• Include your book proposal as a single Word attachment. [The elements of a solid book proposal include: Overview; About the Author; Chapter Outline; Marketing/Publicity; Comparative Works; Sample Chapter.]

Tuesday, April 3, 2018

3 New Agents Seeking Romance, Screenplays, YA & NA Fantasy, Memoir and more

Here are three new agents seeking to expand their client lists. Jessie Stover (Seymour Agency) is interested in acquiring YA and New Adult fantasy, as well as contemporary romance, romantic suspense, romantic comedy, a brain twister, and military novels, especially anything to do with long separations or reunions. Tina Pohlman (Union Literary) loves discovering distinctive new voices in fiction and memoir and is always on the lookout for academics in the fields of animal behavior and neuroscience who can write for a popular audience. Leah Middleton (Marjacq - UK) is looking for screenwriters and authors. She is interested in commercial fiction, particularly historical, high-concept YA, edgy comedy and stories with recognizable settings from unusual perspectives. In non-fiction she would like to see investigative journalism, polemic, topical memoir and popular science/history.

Before you query, make sure to check the agency website. Agents may switch agencies and submission requirements can change.

If these agents don't suit your needs, there is a comprehensive list of new and established agents here: Agents Seeking Clients.

Jessie Stover of Seymour Agency

Ever since Jessie was a little girl she was obsessed with stories. She acted out her favorite movies with friends, wrote her own epics in high school, and loved talking shop with any author she could get her hands on. As a 2017 honors graduate from Taylor University, with a degree in Professional Writing, Jessie’s eyes were opened to the dream job while learning about literary agents in college. Through a practicum with Julie Gwinn, Jessie was taken on as an Associate Agent for The Seymour Agency in Winter of 2017.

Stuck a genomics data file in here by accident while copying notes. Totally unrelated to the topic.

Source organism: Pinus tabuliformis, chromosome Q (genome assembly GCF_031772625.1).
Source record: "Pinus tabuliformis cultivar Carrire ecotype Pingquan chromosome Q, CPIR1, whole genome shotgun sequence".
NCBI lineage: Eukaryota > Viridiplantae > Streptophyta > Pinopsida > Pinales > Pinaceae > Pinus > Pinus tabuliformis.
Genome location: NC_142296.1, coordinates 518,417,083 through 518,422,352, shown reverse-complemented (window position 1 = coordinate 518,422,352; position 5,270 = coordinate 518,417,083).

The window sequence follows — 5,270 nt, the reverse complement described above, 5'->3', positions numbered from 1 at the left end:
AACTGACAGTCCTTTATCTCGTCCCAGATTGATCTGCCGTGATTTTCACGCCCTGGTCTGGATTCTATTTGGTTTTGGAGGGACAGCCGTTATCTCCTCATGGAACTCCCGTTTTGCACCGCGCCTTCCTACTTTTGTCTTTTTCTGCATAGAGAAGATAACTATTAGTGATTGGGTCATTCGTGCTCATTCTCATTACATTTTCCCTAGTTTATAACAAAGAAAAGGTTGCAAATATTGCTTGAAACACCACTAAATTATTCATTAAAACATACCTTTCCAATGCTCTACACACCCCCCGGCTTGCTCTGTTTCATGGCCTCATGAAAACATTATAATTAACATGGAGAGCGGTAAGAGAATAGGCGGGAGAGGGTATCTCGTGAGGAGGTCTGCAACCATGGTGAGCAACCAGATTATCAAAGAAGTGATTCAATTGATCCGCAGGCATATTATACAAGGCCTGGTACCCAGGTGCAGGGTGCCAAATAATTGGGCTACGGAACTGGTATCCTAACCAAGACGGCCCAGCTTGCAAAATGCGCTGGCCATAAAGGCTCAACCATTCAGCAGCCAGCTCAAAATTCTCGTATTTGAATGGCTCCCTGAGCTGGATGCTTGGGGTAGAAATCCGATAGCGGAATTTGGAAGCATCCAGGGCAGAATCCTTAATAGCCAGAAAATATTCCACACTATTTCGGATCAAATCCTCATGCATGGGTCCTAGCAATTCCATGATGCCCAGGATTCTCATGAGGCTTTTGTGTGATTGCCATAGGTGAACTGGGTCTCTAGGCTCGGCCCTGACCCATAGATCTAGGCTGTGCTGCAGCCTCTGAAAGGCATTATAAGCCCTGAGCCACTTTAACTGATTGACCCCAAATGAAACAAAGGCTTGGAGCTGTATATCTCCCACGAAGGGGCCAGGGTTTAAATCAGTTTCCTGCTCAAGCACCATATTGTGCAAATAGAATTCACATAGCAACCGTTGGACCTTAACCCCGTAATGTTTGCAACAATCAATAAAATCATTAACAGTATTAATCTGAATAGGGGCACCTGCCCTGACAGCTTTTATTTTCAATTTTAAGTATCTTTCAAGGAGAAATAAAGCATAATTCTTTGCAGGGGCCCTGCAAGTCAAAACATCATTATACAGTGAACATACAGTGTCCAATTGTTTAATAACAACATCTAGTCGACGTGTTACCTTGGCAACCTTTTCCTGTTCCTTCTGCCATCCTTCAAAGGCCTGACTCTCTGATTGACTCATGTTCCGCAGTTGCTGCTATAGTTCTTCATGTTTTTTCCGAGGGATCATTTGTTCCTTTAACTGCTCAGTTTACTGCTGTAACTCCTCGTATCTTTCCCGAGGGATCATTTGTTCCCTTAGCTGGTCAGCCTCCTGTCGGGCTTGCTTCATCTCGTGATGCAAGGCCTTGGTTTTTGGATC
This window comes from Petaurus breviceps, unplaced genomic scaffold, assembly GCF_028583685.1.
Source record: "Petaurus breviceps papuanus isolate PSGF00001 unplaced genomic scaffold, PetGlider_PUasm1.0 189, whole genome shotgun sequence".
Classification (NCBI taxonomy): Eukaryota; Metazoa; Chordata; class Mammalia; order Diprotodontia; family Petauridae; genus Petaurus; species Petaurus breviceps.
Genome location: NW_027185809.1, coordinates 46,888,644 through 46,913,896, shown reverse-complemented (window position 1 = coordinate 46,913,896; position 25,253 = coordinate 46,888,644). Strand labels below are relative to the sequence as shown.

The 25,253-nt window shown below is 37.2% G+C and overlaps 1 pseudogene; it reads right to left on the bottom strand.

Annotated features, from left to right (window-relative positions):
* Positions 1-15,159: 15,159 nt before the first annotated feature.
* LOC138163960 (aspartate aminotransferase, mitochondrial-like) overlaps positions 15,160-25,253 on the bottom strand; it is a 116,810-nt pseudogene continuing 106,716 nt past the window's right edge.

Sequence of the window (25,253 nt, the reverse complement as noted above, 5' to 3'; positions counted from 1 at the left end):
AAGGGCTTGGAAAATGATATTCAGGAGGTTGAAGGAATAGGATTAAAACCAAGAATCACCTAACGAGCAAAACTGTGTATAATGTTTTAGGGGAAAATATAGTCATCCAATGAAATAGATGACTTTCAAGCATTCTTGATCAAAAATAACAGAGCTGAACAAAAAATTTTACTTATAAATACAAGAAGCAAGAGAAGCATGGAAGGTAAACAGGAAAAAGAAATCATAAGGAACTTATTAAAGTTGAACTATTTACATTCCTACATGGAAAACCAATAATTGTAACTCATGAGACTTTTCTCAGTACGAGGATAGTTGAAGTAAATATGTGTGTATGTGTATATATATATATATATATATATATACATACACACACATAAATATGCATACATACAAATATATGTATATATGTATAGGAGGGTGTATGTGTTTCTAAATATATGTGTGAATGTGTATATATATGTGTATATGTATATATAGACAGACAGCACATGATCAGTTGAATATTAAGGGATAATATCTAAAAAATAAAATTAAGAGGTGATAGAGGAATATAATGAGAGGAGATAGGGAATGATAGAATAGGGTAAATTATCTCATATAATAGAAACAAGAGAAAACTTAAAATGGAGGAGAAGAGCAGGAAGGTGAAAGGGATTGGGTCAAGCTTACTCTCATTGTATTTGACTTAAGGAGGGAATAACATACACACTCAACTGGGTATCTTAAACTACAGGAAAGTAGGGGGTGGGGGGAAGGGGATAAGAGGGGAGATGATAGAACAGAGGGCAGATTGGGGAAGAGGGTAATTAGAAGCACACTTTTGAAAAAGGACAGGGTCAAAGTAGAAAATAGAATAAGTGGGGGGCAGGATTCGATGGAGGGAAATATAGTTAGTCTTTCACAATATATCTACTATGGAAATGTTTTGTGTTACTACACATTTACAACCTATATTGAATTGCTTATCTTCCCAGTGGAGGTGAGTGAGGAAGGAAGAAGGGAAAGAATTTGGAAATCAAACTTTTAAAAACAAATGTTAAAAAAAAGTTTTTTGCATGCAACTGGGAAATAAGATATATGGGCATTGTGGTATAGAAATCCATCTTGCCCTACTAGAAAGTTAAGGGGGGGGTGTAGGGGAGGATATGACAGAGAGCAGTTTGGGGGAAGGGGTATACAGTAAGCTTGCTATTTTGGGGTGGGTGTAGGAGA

What she is looking for: Jessie is interested in acquiring YA and New Adult fantasy, as well as contemporary romance, romantic suspense, romantic comedy, a brain twister (think Inception or Black Mirror), and is a sucker for military novels, especially anything to do with long separations or reunions. Jessie is not interested in erotica or heavy fact laden historical romances, but will be on board if it’s anything like Poldark.

How to submit: Query Jessie Stover: Paste the first five pages of your manuscript in the email.

Tina Pohlman of Union Literary

Tina Pohlman has worked as an editor and publisher in New York for more than twenty years, most recently as EVP, Publisher at Open Road Integrated Media. She has acquired and edited a wide range of critically acclaimed and bestselling authors over the course of her career, including Colson Whitehead (The Intuitionist and John Henry Days), Patrick deWitt (Ablutions: Notes for a Novel), and Christine Schutt (All Souls) in fiction, and Temple Grandin (Animals Make Us Human: Creating the Best Life for Animals) and Arika Okrent (In the Land of Invented Languages: Adventures in Linguistic Creativity, Madness, and Genius) in nonfiction.

What she is looking for: Tina loves discovering distinctive new voices in fiction and memoir and is always on the lookout for academics in the fields of animal behavior and neuroscience who can write for a popular audience.

How to submit: You can contact her at Send sample pages attached in .doc or .docx format. Please do not send .pdf files.

  • Nonfiction submissions should include a query letter, a proposal, and a sample chapter.
  • Fiction submissions should include a query letter, a synopsis, and sample pages
Leah Middleton of Marjacq (UK)

Leah joined Marjacq in 2018. Previously she worked in the film and television department at Aitken Alexander Associates, across drama and factual programming. 

What she is seeking: Leah is looking for screenwriters and authors. She is interested in commercial fiction, particularly historical, high-concept YA, edgy comedy and stories with recognisable settings from unusual perspectives. In non-fiction she would like to see investigative journalism, polemic, topical memoir and popular science/history. 

How to submit: Please email: with a query, and attach the first fifty pages of the work, and a synopsis as either Word or PDF documents, with a total file size not exceeding 2MB.